The most common periprocedural complication in flow diverter treatment group is thromboembolic phenomenon. Using new antiplatelet agents such as Ticagrelor and Prasugrel has significantly reduced incidence of thromboembolic complications in our practice as these drugs have low probability of platelet resistance. Further, in a specific subset of patients in whom the aneurysm size is greater than 2.2 cm, delayed clinical deterioration due to a transient increase in the perianeurysmal brain inflammation has been noted.[12] Protective measures including prolonged steroid therapy and ventriculoperitoneal (VP) shunt insertion in certain groups of patients proved to be beneficial. Finally, delayed aneurysm rupture has been noted following flow diverter placement, especially for large and giant aneurysm. The potential mechanisms of delayed rupture include persistent inflow jet after treatment, thrombosis with expansion of the aneurysm due to stagnation of flow, and thrombus-induced inflammation of the aneurysm wall.[12] [13] The RADAR (Retrospective Analysis of Delayed Aneurysm Ruptures after Flow Diversions) study reported a 2.1% risk of delayed ruptured for aneurysms larger than 10 mm in diameter, with a median time from treatment to rupture of 9 days. In the authors’ experience, for large aneurysms of size greater than 10 mm, partial coiling can be done followed by the flow diverter placement to prevent thrombus-induced inflammation as coil mass helps fragment the thrombus.


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New Advances in Flow Diverter Technology

Technical advancements in flow diverter are focused on the following issues:

  1. Low-profile delivery system (FRED Jr. MicroVention and p48-Phenox) are compatible with small-diameter microcatheter that allows for easy navigation to small distal arteries.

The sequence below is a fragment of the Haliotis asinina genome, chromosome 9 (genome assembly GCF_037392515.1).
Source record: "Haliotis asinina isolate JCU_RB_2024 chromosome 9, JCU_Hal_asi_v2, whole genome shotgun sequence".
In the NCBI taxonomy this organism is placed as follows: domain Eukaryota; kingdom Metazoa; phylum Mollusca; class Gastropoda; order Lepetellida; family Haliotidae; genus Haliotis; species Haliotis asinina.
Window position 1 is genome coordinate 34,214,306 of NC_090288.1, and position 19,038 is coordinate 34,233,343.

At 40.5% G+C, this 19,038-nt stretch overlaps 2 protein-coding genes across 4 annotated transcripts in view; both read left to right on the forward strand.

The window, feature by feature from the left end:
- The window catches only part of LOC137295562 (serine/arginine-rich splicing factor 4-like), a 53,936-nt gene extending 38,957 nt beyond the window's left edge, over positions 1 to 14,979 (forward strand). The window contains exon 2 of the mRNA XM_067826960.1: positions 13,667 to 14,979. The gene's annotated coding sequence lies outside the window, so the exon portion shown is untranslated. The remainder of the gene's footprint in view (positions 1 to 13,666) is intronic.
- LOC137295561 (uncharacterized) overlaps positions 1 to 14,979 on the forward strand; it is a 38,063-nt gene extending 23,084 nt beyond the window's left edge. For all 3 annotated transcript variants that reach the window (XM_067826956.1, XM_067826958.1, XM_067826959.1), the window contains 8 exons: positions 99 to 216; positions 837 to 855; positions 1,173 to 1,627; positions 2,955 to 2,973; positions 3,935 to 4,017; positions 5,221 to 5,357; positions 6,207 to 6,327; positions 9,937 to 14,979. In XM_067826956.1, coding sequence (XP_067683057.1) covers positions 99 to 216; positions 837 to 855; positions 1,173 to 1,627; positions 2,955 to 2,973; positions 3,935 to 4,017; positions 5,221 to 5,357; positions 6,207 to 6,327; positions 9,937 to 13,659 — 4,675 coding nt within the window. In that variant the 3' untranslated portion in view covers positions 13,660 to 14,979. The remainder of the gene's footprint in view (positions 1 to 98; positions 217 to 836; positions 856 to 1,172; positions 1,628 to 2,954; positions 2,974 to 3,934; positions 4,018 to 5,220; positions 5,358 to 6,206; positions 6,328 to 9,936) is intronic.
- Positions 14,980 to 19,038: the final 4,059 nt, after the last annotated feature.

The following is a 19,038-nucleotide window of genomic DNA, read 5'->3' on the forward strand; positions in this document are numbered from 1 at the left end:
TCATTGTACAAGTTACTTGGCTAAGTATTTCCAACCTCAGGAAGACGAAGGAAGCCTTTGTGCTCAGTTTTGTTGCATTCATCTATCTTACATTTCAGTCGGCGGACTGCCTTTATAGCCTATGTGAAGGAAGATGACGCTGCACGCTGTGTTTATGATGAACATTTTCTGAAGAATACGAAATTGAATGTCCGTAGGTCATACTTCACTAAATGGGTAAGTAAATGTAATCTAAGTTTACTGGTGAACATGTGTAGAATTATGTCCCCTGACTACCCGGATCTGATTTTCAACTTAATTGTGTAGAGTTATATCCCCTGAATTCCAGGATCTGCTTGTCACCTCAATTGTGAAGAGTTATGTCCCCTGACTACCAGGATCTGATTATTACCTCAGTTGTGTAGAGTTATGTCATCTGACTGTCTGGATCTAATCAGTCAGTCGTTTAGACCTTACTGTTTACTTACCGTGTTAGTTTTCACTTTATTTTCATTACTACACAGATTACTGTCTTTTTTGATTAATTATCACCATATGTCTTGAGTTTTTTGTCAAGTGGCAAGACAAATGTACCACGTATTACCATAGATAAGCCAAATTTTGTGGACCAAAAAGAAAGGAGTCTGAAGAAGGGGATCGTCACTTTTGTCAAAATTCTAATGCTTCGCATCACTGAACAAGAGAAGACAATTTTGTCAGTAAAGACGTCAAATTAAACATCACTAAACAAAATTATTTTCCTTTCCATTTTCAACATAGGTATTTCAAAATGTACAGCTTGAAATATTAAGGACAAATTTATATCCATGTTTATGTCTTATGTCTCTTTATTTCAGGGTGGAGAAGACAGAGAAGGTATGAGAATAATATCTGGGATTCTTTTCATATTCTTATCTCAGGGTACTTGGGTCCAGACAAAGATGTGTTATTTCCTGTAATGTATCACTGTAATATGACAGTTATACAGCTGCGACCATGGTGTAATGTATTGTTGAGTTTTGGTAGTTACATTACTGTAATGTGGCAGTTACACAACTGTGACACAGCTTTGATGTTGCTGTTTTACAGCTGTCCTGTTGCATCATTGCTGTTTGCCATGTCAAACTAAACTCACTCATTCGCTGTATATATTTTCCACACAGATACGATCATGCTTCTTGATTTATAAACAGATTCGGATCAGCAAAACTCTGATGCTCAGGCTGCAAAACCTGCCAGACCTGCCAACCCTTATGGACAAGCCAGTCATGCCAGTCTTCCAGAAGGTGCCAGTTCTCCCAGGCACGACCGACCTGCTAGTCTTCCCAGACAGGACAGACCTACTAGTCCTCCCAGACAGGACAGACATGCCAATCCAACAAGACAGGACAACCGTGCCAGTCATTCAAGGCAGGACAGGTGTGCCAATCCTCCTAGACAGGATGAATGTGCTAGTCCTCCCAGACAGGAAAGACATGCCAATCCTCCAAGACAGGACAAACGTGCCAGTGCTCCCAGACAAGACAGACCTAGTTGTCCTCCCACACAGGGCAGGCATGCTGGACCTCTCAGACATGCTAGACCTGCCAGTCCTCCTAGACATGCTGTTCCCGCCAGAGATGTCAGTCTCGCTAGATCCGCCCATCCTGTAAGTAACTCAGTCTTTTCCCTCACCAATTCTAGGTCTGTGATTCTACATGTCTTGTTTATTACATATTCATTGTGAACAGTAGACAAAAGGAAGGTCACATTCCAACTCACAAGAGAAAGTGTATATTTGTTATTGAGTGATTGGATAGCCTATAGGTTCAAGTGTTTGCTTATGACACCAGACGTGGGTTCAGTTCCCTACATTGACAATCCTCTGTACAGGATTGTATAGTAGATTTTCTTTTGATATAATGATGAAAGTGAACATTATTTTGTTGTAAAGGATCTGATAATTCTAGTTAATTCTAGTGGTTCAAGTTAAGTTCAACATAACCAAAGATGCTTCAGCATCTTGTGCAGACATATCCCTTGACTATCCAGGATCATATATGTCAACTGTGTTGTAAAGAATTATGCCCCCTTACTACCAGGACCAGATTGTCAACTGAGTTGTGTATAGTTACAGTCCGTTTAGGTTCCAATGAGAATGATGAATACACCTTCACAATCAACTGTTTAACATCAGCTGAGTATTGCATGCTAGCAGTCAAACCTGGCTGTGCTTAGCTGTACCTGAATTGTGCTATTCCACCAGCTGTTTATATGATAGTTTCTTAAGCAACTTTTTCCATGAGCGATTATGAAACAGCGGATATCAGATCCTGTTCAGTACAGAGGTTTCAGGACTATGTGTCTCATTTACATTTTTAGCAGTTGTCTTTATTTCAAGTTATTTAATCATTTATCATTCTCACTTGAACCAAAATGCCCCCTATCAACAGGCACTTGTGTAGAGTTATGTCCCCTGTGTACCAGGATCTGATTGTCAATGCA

2. The Pipeline Shield Technology is a modification of device in which a synthetic phosphorylcholine polymer is bonded to the pipeline braid to reduce thrombogenecity.[18] Still further studies are necessary to analyze its clinical utility.


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Intrasaccular Flow Diversion /Disruption

Flow diversion for wide neck bifurcation aneurysm is limited by thromboembolic complication and side branch occlusion. Therefore, intrasaccular device that enables reconstruction of the anatomy at the neck while providing a robust scaffold to the coil mass appears to be a welcome tool to treat bifurcation aneurysms ([Table 2]). These devices are placed within the aneurysm leading to aneurysm occlusion and progressive thrombosis.

Table 2

Overview of intrasaccular flow diversion/disruption devices

Device

Retrievable

Compatible microcatheter

WEB (Sequent Medical, Inc.)

Yes

0.027 in ID

LUNA (Nfocus Neuromedical)

Yes

0.027 in ID

Medina (Medtronic)

Yes

0.021 in ID

Woven EndoBridge

This was introduced in 2011 as first intrasaccular device for the treatment of bifurcation aneurysm. It consists of braided nitinol wires, which help maintain the globular shape of the device ([Fig. 4A, B]). Total metal coverage provided is between 35 and 45% and intended to maintain good wall apposition along the aneurysm sac including the neck leading to inflow disruption. The WEB device comes in two configurations: standard (SL [single layer] and DL [double layer]) and spherical SLS [single-layer sphere]). The WEB SL-EV (enhanced visualization) is the latest version of these devices and delivered through 0.017-in ID microcatheter.[19]